Need advise on Rings and Bases Please.

Scratch

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Jan 26, 2012
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Riverton, Wyoming
Hello,

I'm new to this long range shooting, I have a lot to learn and need to burn a lot of powder to get efficient.

I bought a 300 RUM in Model 700 Sendero, and yesterday I purchased a Zeiss 4.5-14x50. My question or better yet I need advise on which bases and rings to use? I would like to go with a Picatinney style base, and am I better off to go with a 20 MOA? And need advise on rings as well.

Thanks in Advance

Scratch
www.skymountainoutfitters.com
 

junkpile

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Nov 16, 2012
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29
Location
Menomonie, WI
You only need a 20moa base for extended distances. Figure out how far you want to shoot, then check a ballistic chart. It will give you a ROUGH idea of how much drop you'll need to deal with. Don't count on the chart to be completely accurate. From that, you should be able to roughly figure out if you need the 20moa base or not.

Or, just tell us your load and distance. Somebody more familiar with it will be able to help you out. Lots of good rings out there. Pick some with good reviews that look like they are good quality.
 

WildRose

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Feb 3, 2011
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N. Texas and S. Africa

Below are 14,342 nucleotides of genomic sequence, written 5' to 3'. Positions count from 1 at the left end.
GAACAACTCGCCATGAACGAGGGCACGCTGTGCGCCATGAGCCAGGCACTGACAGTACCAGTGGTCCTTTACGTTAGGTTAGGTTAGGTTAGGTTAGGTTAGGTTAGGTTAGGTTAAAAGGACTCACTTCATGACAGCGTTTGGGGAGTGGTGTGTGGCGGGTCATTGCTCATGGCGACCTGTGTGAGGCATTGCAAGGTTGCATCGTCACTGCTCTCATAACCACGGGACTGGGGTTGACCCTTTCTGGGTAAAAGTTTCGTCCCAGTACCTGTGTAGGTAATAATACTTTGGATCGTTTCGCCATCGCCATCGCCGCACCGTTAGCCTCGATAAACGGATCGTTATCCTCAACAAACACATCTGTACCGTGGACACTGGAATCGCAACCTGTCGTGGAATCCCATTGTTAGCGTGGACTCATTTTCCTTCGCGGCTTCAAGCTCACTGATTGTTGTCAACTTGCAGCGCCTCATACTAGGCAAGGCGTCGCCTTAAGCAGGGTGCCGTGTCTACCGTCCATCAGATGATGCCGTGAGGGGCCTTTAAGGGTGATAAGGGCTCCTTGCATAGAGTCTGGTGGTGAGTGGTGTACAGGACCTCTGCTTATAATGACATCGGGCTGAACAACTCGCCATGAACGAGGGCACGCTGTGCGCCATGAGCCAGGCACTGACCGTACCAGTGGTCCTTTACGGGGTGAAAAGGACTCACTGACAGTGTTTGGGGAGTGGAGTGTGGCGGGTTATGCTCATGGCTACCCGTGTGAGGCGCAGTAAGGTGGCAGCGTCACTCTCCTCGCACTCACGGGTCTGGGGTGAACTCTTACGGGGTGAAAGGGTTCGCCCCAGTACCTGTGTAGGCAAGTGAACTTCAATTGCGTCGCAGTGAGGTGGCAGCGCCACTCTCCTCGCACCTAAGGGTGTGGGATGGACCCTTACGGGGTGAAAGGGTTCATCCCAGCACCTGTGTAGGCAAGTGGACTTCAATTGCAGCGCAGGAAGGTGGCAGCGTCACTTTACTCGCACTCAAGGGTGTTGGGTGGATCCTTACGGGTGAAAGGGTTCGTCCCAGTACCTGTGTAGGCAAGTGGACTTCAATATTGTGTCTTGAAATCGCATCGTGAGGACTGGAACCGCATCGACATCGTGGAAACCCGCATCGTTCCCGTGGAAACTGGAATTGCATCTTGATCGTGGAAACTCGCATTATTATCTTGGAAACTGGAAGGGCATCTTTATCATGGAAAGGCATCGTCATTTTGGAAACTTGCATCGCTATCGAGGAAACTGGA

Unless you are seriously planning to shoot beyond 1000yds you don't need anything more than 0 MOA base.

Hard to beat the EGW HD rail and they are very affordably priced.
 

Outlaw6.0

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Feb 18, 2010
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Gillette, WY
Unless you are seriously planning to shoot beyond 1000yds you don't need anything more than 0 MOA base...

^^^This. You didn't say whether or not your Zeiss has target turrets. If you aren't cranking knobs, you won't have a need for a canted base. I'm not a big fan of EGW but I won't bash them either. Take a look at these manufacturers:

Badger Ordnance
Murphy Precision
NightForce
Leupold MK4
Seekins Precision
TPS
American Rifle Company
US Optics

All of the above manufacturers make picatinny rails except ARC. The scope/rifle interface is an area I will not, under any circumstance, cut corners. Your rifle is only as capable as your optics & you optics are only as solid as the mounts it sits in.


t
 

Scratch

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Jan 26, 2012
Messages
142
Location
Riverton, Wyoming
Thanks for the information gentlemen !

Outlaw6.0
The Zeiss scope does have target turrets and I'll look into the manufactures that you recommended.

Thanks
Scratch
 

Broz

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Feb 3, 2007
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Townsend, Montana.
Do yourself a favor, you bought a nice rifle and scope. Don't go for cheap flexy fliers in the mounting department. The list Outlaw stated is a good one. I will add Near Mfg. if you want top quality as well.

Jeff
 

C.O. Shooter

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Jul 20, 2011
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Pennsylvania
I went with a Badger 20 moa base and Badger rings for my build. I wanted to stay steel on steel. Very good quality in my opinion. Broz mentioned Near Mfg. which I would say is probably the Cadilac of bases and rings! Depending on your budget, you couldn't go wrong with any of the ones Outlaw mentioned! Good luck.